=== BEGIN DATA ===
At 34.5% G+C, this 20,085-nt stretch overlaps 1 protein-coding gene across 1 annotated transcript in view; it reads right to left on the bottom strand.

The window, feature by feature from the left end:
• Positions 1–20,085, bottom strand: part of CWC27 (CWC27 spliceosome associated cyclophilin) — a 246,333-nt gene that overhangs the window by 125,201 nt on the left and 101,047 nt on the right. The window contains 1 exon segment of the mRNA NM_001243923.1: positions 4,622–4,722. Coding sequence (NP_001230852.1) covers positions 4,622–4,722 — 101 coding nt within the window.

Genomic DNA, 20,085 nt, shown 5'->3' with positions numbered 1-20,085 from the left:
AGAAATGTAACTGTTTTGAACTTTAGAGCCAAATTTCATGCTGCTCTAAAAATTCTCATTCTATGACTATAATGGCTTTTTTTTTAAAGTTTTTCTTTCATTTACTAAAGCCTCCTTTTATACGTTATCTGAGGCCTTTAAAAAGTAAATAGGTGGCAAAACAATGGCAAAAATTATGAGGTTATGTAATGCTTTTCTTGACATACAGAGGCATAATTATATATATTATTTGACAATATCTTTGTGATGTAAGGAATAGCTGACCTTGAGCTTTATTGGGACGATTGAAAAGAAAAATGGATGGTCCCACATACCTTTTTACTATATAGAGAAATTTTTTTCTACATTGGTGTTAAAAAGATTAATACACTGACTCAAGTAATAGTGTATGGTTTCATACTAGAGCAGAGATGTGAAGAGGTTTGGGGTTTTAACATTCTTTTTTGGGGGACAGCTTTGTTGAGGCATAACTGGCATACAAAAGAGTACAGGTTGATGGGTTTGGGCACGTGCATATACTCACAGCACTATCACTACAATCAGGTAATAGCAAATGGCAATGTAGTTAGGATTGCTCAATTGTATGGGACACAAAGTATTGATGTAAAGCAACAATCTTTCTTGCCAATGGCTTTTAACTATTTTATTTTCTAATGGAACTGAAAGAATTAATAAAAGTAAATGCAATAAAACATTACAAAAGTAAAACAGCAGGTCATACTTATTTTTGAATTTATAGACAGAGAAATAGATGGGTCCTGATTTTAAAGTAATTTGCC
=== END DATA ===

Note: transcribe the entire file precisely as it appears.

At 34.5% G+C, this 20,085-nt stretch overlaps 1 protein-coding gene across 1 annotated transcript in view; it reads right to left on the bottom strand.

The window, feature by feature from the left end:
• Positions 1–20,085, bottom strand: part of CWC27 (CWC27 spliceosome associated cyclophilin) — a 246,333-nt gene that overhangs the window by 125,201 nt on the left and 101,047 nt on the right. The window contains 1 exon segment of the mRNA NM_001243923.1: positions 4,622–4,722. Coding sequence (NP_001230852.1) covers positions 4,622–4,722 — 101 coding nt within the window.

Genomic DNA, 20,085 nt, shown 5'->3' with positions numbered 1-20,085 from the left:
AGAAATGTAACTGTTTTGAACTTTAGAGCCAAATTTCATGCTGCTCTAAAAATTCTCATTCTATGACTATAATGGCTTTTTTTTTAAAGTTTTTCTTTCATTTACTAAAGCCTCCTTTTATACGTTATCTGAGGCCTTTAAAAAGTAAATAGGTGGCAAAACAATGGCAAAAATTATGAGGTTATGTAATGCTTTTCTTGACATACAGAGGCATAATTATATATATTATTTGACAATATCTTTGTGATGTAAGGAATAGCTGACCTTGAGCTTTATTGGGACGATTGAAAAGAAAAATGGATGGTCCCACATACCTTTTTACTATATAGAGAAATTTTTTTCTACATTGGTGTTAAAAAGATTAATACACTGACTCAAGTAATAGTGTATGGTTTCATACTAGAGCAGAGATGTGAAGAGGTTTGGGGTTTTAACATTCTTTTTTGGGGGACAGCTTTGTTGAGGCATAACTGGCATACAAAAGAGTACAGGTTGATGGGTTTGGGCACGTGCATATACTCACAGCACTATCACTACAATCAGGTAATAGCAAATGGCAATGTAGTTAGGATTGCTCAATTGTATGGGACACAAAGTATTGATGTAAAGCAACAATCTTTCTTGCCAATGGCTTTTAACTATTTTATTTTCTAATGGAACTGAAAGAATTAATAAAAGTAAATGCAATAAAACATTACAAAAGTAAAACAGCAGGTCATACTTATTTTTGAATTTATAGACAGAGAAATAGATGGGTCCTGATTTTAAAGTAATTTGCC